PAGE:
The ethical goal of EBHI to enable as many of the target population to make an informed decision whether or not to participate in CRC screening  may be conflicting with the aim of achieving a high uptake . There is inconclusive evidence on detailed information material, it may have a positive or no effect on participation [7, 10] or may even increase non-attendance . Non-attendance based on an informed choice has to be accepted, while non-attendance arising from the EBHI itself and not from an informed choice is not desirable. EBHI especially may deter socioeconomically disadvantaged people and those with low health literacy from participating in screening  resulting in higher health inequalities. Further research is needed to explore tailored communication strategies for deprived target groups focusing on increasing knowledge and understanding to promote an informed choice-making.
To our knowledge, the proposed list of criteria is the first assessment tool designed to rate the correctness of consumer education materials on CRC screening. Many existing tools use structural quality as a surrogate for content quality, which might not always be correct. For example, it was shown that website origin does not predict content quality: the quality of university websites was not better than that of commercial websites . Website certification programs like the HON (Health on the Net) code  and MedCERTAIN (MedPICS Certification and Rating of Trustworthy Health Information on the Net) were also established to ensure the provision of reliable information. The HON code requires health information website owners to abide by eight principles: to indicate the authors’ qualifications, information sources, funding sources and advertising policy and to maintain confidentiality, etc. However, there are concerns that these criteria might not be sufficient to identify trustworthy information. For example, the HON label failed to predict the good content quality of mental health-related websites in some cases . In contrast, the DISCERN score was shown to be a content quality indicator of relatively high specificity [52, 54]. Other analyses of web-based information on depression found that content quality correlated with the DISCERN score and HON label . However, the usual tools for the assessment of content quality do not check the correctness of information and might even rate false information as being of good quality.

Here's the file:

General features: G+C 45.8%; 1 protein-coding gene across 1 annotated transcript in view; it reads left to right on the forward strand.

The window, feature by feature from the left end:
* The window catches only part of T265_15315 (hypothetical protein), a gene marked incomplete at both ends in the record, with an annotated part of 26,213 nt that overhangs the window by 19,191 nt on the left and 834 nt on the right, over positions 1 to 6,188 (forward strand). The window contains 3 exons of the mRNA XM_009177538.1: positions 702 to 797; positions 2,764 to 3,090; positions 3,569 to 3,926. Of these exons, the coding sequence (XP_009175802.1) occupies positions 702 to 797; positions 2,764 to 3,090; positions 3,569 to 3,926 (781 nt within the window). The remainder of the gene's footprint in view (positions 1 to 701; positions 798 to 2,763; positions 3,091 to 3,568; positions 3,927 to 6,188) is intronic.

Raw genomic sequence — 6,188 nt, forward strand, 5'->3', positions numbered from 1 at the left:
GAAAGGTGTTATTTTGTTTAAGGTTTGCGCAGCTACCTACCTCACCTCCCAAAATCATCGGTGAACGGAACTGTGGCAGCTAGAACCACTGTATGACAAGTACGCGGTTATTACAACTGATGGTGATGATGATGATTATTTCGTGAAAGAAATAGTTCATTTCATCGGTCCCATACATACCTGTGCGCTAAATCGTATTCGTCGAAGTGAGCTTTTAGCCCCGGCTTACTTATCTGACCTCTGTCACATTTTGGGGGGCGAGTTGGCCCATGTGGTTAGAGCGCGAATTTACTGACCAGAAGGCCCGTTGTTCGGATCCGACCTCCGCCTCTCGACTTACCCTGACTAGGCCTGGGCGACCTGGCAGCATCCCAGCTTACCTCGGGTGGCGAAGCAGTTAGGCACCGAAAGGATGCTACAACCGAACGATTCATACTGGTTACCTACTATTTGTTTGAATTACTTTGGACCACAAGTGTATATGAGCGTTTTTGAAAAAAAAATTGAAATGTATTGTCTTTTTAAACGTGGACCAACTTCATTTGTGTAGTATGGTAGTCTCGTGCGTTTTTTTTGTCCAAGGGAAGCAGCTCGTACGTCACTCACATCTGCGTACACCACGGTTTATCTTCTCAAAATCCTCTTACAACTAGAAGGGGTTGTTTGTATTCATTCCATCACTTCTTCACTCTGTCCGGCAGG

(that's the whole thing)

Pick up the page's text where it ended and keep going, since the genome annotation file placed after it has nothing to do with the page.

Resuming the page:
As the proposed manual provides the correct answers to the criteria queries, it is an essential part of the rating method. Ideally, many CRC-specific content criteria should be explored by systematic reviews, especially if related to benefits and risks. This was not feasible in this project. Our research, which was mainly restricted to selectively searched evidence from S3 guidelines, systematic reviews and HTA reports, was still very time-consuming. It will be challenging to incorporate the latest evidence in the finished manual, as knowledge changes over time. It is also unclear how often the manual should be updated. Other problems can arise from different interpretations of the evidence. In breast cancer screening, for example, experts disagree on the actual numbers characterizing the benefits and risks in a British leaflet . The National Cancer Institute (USA) took an interesting approach to providing key information, namely, by posting a one-page factsheet on lung cancer screening for doctors and patients providing numbers on benefits and risks derived from a randomized controlled trial . In Europe, aggregated uniform evidence-based factsheets on screening procedures would complement the existing comprehensive guidelines  and would offer a thorough base of knowledge for different players who provide information on cancer screening.